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- Identify which concepts are covered on your self in a social context homework.
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Topics from your homework you'll be able to complete:
- Executive and organizational functions
- Gender and cultural differences
- Introspection and self-awareness theory
- Intrinsic and extrinsic motivation in education
- Two-factor theory of emotions
- Self-comparison theory
- Self-monitoring, ingratiation and self-handicapping
- Impression management
- Attributions and correspondence bias in psychology
- Effort justification
- Self-serving attributions
1. The Self: Executive and Organizational Functions & Gender and Cultural Differences
How people view themselves has a lot to do with how they view the world around them. This lesson looks at the self, including its executive and organizational functions and gender and cultural differences in constructing a self-image.
2. Introspection and Self-Awareness Theory in Psychology: Definition & Examples
How do introspection and self-awareness affect the way we view ourselves? In this lesson, we'll look at the definition, examples, and effects of introspection and self-awareness.
3. Self-Perception Theory: Definition and Examples
Have you ever felt confused about what you were feeling? Self-perception theory offers an explanation for what people do when they aren't sure what they feel. In this lesson, we'll look closer at self-perception theory and some studies that tell us more about how we decide what we're feeling.
4. Intrinsic and Extrinsic Motivation in Education: Definition & Examples
Intrinsic and extrinsic are the two types of motivation. Learn more about intrinsic and extrinsic motivation from definitions and examples, then test your knowledge with a quiz.
5. Two-Factor Theory of Emotions: Definition and Relation to the Misattribution of Arousal
Psychologists have found two parts of emotion: the physiological symptoms and the thoughts that define what we are feeling. In this lesson, we'll learn more about the two-factor theory of emotion and a related phenomenon, the misattribution of arousal.
6. Social-Comparison Theory: Upward vs. Downward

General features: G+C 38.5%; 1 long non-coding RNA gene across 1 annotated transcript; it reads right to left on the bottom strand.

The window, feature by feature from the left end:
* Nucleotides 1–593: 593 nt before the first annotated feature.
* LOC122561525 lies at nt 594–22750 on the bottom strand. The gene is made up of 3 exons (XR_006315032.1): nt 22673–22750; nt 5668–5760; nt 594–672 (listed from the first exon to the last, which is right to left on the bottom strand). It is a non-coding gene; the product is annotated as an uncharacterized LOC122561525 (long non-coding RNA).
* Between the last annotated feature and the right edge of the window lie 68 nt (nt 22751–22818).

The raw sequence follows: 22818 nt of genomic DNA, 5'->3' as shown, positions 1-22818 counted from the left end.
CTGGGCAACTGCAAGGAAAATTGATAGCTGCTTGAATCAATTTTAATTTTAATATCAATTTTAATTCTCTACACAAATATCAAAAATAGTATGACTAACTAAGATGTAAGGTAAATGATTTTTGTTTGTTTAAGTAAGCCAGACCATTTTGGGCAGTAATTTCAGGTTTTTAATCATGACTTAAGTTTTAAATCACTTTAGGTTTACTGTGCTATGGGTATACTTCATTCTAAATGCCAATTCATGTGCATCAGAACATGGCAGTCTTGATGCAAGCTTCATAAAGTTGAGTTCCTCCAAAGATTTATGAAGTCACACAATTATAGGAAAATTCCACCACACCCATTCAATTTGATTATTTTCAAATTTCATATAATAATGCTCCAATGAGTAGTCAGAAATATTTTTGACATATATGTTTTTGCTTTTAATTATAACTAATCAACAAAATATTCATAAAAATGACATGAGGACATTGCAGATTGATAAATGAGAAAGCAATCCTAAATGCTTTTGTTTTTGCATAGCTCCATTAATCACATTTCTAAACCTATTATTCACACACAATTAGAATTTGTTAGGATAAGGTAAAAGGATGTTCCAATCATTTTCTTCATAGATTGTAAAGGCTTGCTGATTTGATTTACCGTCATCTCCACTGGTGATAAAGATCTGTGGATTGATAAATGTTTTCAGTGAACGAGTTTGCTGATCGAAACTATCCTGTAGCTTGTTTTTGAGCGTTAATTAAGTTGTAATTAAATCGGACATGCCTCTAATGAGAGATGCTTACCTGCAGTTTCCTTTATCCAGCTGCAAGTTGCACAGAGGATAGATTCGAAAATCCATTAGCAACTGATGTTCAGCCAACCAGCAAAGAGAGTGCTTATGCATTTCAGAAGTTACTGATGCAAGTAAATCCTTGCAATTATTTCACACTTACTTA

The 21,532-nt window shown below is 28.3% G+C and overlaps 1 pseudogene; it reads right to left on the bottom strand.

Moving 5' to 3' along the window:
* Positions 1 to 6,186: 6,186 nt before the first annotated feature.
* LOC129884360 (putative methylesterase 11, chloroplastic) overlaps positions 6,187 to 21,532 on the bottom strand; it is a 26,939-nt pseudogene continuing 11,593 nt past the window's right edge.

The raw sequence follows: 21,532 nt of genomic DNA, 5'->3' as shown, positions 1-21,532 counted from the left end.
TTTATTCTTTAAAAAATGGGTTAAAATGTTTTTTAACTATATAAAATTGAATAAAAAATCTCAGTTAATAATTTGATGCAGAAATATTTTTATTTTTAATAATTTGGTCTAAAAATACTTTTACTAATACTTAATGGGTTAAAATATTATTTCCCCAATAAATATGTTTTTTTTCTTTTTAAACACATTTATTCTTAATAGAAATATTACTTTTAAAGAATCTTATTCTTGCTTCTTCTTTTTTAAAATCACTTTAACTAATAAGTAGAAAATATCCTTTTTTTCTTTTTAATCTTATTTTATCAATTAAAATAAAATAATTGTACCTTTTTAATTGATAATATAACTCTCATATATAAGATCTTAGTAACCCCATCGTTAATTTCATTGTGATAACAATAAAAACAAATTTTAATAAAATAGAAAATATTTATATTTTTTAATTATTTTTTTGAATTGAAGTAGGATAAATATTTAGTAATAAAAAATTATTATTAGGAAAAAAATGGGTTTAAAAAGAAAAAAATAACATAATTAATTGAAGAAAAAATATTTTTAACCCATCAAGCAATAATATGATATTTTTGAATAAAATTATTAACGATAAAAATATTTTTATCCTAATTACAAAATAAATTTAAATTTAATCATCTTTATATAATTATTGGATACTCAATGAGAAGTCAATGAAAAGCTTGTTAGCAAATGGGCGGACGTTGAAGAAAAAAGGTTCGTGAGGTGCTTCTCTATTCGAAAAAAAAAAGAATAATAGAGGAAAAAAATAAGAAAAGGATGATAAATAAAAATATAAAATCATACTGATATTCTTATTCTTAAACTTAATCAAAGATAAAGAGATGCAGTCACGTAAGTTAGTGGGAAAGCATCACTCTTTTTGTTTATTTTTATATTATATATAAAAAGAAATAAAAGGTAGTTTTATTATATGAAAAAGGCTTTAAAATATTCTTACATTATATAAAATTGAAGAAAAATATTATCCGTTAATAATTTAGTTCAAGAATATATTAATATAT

When people compare themselves to others in order to measure success, it is called self-comparison. In this lesson, we'll learn about two specific types of self-comparison: upward social comparison and downward social comparison.
7. Self-Monitoring, Ingratiation, and Self-Handicapping: Definition & Examples
People often engage in ingratiation, self-handicapping, and self-monitoring in order to influence the way others view them. In this lesson, we'll take a closer look at some examples of each of these impression management behaviors.
8. Impression Management: Festinger's Study of Cognitive Dissonance, Post-Decision Dissonance & Counterattitudinal Advocacy
When people feel discomfort because their beliefs and behaviors aren't in sync with each other, it is called cognitive dissonance. In this lesson, we'll look closer at cognitive dissonance and two related phenomena: post-decision dissonance and counter-attitudinal advocacy.
9. Attributions and the Correspondence Bias in Psychology: Definition & Dispositions vs. Situational Behavior
How do we explain other people's behavior? In this lesson, we'll learn about the types of attributions that we use to explain behavior, as well as two biases that are common when we're looking at other people's behaviors.
10. Effort Justification: Aronson & Mills Study, Examples & Applications
People who reach a goal and then discover that it wasn't worth the effort often feel the need to justify the effort they put into it. In this lesson, we'll look at how people engage in effort justification, examine a classic study on the topic, and look at some real-world applications.
11. Self-Serving Attributions: Definition, Bias & Examples
How do we make sense of the world around us? How do we explain outcomes? In this lesson, we'll learn about internal and external attributions and the self-serving bias. We'll also discover how these can explain how we make sense of events in our lives.
12. Self-Awareness: Definition & Explanation
In this lesson, we'll discuss the definition of self-awareness and its benefits to your life. Discover what can prevent a person from being self-aware, and learn about several tools to help you increase your self-awareness.
13. Self-Handicapping: Definition, Examples & Strategies
Did you know that not studying for a test is a form of self-handicapping? Learn more about self-handicapping from examples. Then test your knowledge with a quiz.
14. Self-Monitoring in Psychology: Definition, Theory & Examples
Self-monitoring is the ability to both observe and evaluate one's behavior. Learn more about the definition, importance, and process of self-monitoring and test your knowledge with a quiz.
15. Self-Talk in Psychology: Examples & Definition
In this lesson you will learn what self-talk is, how to recognize it, and why it is an important part of the human experience. You will have an opportunity to test your knowledge with a short quiz after reading the lesson.
16. Sociobiology: Definition & Theory
In this lesson, you'll study sociobiology by examining different aspects of social behavior in humans that stem from both an evolutionary and ecological perspective. You'll gain a deep understanding of how genetics can play a role in shaping human behavior.
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Other chapters within the Social Psychology: Homework Help Resource course
- Introduction to Social Psychology: Homework Help
- Research Methods and Ethics: Homework Help
- Social Cognition & Perception: Homework Help
- Attitudes and Persuasion: Homework Help
- Group Decisions: Homework Help
- Attraction & Close Relationships: Homework Help
- Stereotypes, Prejudice, & Discrimination: Homework Help
- Applied Social Psychology: Homework Help